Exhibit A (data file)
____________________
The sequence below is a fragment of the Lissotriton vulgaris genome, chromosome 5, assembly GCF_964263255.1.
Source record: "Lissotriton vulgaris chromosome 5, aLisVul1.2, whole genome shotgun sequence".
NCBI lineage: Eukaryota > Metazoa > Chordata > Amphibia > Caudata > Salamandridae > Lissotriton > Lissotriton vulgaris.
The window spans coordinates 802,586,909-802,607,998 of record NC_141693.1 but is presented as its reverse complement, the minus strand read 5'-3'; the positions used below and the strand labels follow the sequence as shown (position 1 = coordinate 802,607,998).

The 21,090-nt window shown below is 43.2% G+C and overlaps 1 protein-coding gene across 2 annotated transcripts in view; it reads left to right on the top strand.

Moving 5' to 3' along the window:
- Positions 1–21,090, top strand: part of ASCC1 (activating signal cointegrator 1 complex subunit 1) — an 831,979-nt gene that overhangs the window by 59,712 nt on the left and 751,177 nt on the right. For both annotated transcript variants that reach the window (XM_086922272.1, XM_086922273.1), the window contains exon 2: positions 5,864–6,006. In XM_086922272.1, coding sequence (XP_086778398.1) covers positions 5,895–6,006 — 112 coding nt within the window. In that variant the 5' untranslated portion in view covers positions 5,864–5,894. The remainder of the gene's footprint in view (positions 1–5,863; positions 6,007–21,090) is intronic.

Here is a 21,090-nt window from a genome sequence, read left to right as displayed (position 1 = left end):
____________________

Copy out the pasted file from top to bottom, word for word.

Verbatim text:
The sequence below is a fragment of the Lissotriton vulgaris genome, chromosome 5, assembly GCF_964263255.1.
Source record: "Lissotriton vulgaris chromosome 5, aLisVul1.2, whole genome shotgun sequence".
NCBI lineage: Eukaryota > Metazoa > Chordata > Amphibia > Caudata > Salamandridae > Lissotriton > Lissotriton vulgaris.
The window spans coordinates 802,586,909-802,607,998 of record NC_141693.1 but is presented as its reverse complement, the minus strand read 5'-3'; the positions used below and the strand labels follow the sequence as shown (position 1 = coordinate 802,607,998).

The 21,090-nt window shown below is 43.2% G+C and overlaps 1 protein-coding gene across 2 annotated transcripts in view; it reads left to right on the top strand.

Moving 5' to 3' along the window:
- Positions 1–21,090, top strand: part of ASCC1 (activating signal cointegrator 1 complex subunit 1) — an 831,979-nt gene that overhangs the window by 59,712 nt on the left and 751,177 nt on the right. For both annotated transcript variants that reach the window (XM_086922272.1, XM_086922273.1), the window contains exon 2: positions 5,864–6,006. In XM_086922272.1, coding sequence (XP_086778398.1) covers positions 5,895–6,006 — 112 coding nt within the window. In that variant the 5' untranslated portion in view covers positions 5,864–5,894. The remainder of the gene's footprint in view (positions 1–5,863; positions 6,007–21,090) is intronic.

Here is a 21,090-nt window from a genome sequence, read left to right as displayed (position 1 = left end):